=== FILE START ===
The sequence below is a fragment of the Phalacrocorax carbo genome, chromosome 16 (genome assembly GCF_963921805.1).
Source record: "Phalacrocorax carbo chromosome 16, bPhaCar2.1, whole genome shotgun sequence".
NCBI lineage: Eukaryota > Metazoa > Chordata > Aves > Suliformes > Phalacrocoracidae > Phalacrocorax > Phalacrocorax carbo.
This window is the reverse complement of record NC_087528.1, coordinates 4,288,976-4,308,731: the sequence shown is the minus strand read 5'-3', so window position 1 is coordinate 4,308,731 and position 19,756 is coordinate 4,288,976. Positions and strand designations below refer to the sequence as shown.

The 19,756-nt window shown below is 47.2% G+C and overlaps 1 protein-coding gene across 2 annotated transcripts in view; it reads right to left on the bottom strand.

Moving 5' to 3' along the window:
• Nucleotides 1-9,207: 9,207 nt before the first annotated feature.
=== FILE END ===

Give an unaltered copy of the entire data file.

The sequence below is a fragment of the Phalacrocorax carbo genome, chromosome 16 (genome assembly GCF_963921805.1).
Source record: "Phalacrocorax carbo chromosome 16, bPhaCar2.1, whole genome shotgun sequence".
NCBI lineage: Eukaryota > Metazoa > Chordata > Aves > Suliformes > Phalacrocoracidae > Phalacrocorax > Phalacrocorax carbo.
This window is the reverse complement of record NC_087528.1, coordinates 4,288,976-4,308,731: the sequence shown is the minus strand read 5'-3', so window position 1 is coordinate 4,308,731 and position 19,756 is coordinate 4,288,976. Positions and strand designations below refer to the sequence as shown.

The 19,756-nt window shown below is 47.2% G+C and overlaps 1 protein-coding gene across 2 annotated transcripts in view; it reads right to left on the bottom strand.

Moving 5' to 3' along the window:
• Nucleotides 1-9,207: 9,207 nt before the first annotated feature.